These thoughts are especially pertinent to many Gen Jonesers. As I’ve written before, for our generation, it’s game time. As a group, we’ve still got a lot of fuel left in the tank, but we need to be open to how we can create really great years ahead and define our personal legacies.
This is a considerably reworked and augmented version of a 2011 post from my professional blog Minding the Workplace.
If you’ve been following this blog, you probably know that I am a nostalgic creature by nature. I often joke that I can get all soggy over the sandwich I had for lunch yesterday. I’ve been this way since I was a kid.
The turning of the calendar to a New Year only reinforces this trait.
Our memories serve to create and re-create us all the time. What are we, but this series of stories that we tell ourselves and these images that we conjure? Even our vision of the future is anchored in the stories and images we remember. And the present is some powerful spark, fueled by what we remember and what we imagine about the future.
I recently sat down with a dear friend of mine who enjoyed a distinguished career in the U.S. Navy, starting with an appointment to the Naval Academy at Annapolis and including service as a officer and captain on destroyers during the Cold War. Over the year, his daughter sorted through his personal papers and assembled a series of albums centered on his career, and they evoke rich memories for him and tell compelling historical, human stories to me. The albums are among the keepsakes and remembrances of a good life.
Nevertheless, Minister Morn urges that memories both good and bad “can hold us back from living fully and well.” Dwelling upon “an idealized vision of our past” can cause us to overlook the gifts of the present. For example, sad is the life of the former high school football star stuck in the glories of touchdowns past, or the frustrated actress who lives in the moment of her one star turn decades ago.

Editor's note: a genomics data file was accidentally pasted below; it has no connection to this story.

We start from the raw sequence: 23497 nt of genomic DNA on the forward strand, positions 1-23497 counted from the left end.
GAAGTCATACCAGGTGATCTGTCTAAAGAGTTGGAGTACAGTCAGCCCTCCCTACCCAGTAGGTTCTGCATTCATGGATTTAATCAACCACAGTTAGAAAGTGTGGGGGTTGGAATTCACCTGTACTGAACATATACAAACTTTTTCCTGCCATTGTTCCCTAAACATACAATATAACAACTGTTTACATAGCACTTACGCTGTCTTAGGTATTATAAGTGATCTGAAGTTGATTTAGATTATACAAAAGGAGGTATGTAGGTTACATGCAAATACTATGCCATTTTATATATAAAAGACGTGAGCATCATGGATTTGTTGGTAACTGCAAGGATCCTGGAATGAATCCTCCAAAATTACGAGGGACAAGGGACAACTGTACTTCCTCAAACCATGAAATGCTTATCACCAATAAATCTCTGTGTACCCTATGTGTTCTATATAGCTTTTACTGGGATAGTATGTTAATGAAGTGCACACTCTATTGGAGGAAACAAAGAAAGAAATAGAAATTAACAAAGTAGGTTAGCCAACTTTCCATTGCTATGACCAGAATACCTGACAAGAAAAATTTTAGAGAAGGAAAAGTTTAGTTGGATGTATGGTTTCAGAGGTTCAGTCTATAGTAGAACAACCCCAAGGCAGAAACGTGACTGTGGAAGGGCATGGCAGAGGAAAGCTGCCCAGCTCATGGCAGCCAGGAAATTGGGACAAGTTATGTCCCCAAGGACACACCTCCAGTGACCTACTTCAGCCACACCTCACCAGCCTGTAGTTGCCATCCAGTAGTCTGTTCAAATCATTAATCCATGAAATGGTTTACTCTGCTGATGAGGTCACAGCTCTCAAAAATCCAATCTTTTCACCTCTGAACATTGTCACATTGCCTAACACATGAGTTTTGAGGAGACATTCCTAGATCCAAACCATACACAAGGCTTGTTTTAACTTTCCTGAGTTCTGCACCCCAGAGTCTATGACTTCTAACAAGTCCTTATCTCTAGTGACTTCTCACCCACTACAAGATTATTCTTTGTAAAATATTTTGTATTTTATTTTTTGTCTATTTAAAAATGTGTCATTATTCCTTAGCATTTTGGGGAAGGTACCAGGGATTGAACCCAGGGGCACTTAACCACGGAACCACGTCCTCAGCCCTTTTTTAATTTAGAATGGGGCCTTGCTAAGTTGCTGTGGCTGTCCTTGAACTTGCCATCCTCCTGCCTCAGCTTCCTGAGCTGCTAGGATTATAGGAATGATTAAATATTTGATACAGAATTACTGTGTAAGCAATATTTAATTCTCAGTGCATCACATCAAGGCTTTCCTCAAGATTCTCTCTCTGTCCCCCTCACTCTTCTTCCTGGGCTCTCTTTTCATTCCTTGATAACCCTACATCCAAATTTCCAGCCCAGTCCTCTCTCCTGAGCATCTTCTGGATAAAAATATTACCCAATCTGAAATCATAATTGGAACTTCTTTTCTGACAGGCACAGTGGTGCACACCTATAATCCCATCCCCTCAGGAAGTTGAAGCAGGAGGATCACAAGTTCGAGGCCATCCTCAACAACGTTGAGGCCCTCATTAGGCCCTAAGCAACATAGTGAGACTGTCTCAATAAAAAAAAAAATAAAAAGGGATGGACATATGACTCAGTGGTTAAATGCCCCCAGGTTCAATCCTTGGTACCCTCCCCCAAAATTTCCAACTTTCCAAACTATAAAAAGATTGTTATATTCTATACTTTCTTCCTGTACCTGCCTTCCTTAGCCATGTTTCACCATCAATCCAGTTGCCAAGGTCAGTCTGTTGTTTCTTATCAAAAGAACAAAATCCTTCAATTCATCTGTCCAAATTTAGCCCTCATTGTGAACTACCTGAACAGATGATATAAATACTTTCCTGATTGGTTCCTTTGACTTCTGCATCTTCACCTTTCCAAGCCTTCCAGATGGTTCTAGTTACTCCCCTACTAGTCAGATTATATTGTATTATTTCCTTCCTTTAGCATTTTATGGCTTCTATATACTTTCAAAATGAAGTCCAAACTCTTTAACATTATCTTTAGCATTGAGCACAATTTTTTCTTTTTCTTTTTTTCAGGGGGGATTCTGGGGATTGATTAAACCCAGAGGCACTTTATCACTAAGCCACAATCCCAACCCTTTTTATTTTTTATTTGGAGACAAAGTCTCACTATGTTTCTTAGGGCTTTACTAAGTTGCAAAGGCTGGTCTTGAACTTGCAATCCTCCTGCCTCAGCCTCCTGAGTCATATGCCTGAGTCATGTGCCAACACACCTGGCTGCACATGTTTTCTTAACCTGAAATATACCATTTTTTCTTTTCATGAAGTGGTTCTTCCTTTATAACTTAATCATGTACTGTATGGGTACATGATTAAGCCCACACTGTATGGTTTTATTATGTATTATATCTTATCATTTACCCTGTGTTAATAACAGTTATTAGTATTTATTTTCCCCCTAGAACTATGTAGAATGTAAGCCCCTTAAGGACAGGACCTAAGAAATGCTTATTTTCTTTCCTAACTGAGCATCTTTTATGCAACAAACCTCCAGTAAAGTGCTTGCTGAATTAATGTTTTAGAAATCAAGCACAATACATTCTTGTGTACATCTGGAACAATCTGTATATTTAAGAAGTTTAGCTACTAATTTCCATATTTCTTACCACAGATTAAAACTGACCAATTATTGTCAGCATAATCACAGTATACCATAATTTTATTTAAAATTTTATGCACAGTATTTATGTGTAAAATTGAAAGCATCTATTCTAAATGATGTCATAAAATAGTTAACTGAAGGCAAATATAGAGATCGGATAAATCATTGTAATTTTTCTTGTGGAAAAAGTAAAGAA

By contrast, adds Morn, defining our present “by means of a memory of abuse or illness or some other terrible thing” will cause us to have a “fitful and troubled” sleep through the present. She adds that “(t)he challenge with memory is to hold it lightly, to avoid being trapped in the comfort or terror of it for too long.” For example, in my professional blog, Minding the Workplace, I often write about those who are dealing with memories of severe bullying and harassment at work. Post traumatic stress can cause people to rehash details of bad experiences over and again, undermining their ability to move forward.
Those who are not beset by long and sharp memories (especially you non-Cancerians!) may find it hard to relate to these observations. Consider it a partial blessing! For those of us whose memories stick around, here’s to finding and keeping a proper place for them.
And, while I’m at it, allow me to wish you a safe, healthy, and meaningful 2014!
Here’s the story behind this photograph: In July 2011, I participated in a law & mental health conference at Humboldt University in Berlin. On one of the conference days, all morning and into a lunch hour walk, I found myself humming one of my favorite Gershwin songs, “A Foggy Day (In London Town).” I simply couldn’t get it out of my head!
Well, with lunch hour coming to an end, I made my way back to the conference site, and as I turned the corner into the main university plaza, these two students were playing…yup…you guessed it. It sent a (good) chill up and down my spine…and earned the kids a few euros.
The phenomenon is called synchronicity, a pair of related events that do not appear to be causally connected. Some would call it a coincidence, but those who know of the theories of psychologist Carl Jung might well suggest that a more psychic element is at play. I would tend to agree. I’m not the most psychic or intuitive person around, but I’ve had these moments too often to write them off as products of chance.
What about you? Do you buy into the idea of synchronicity?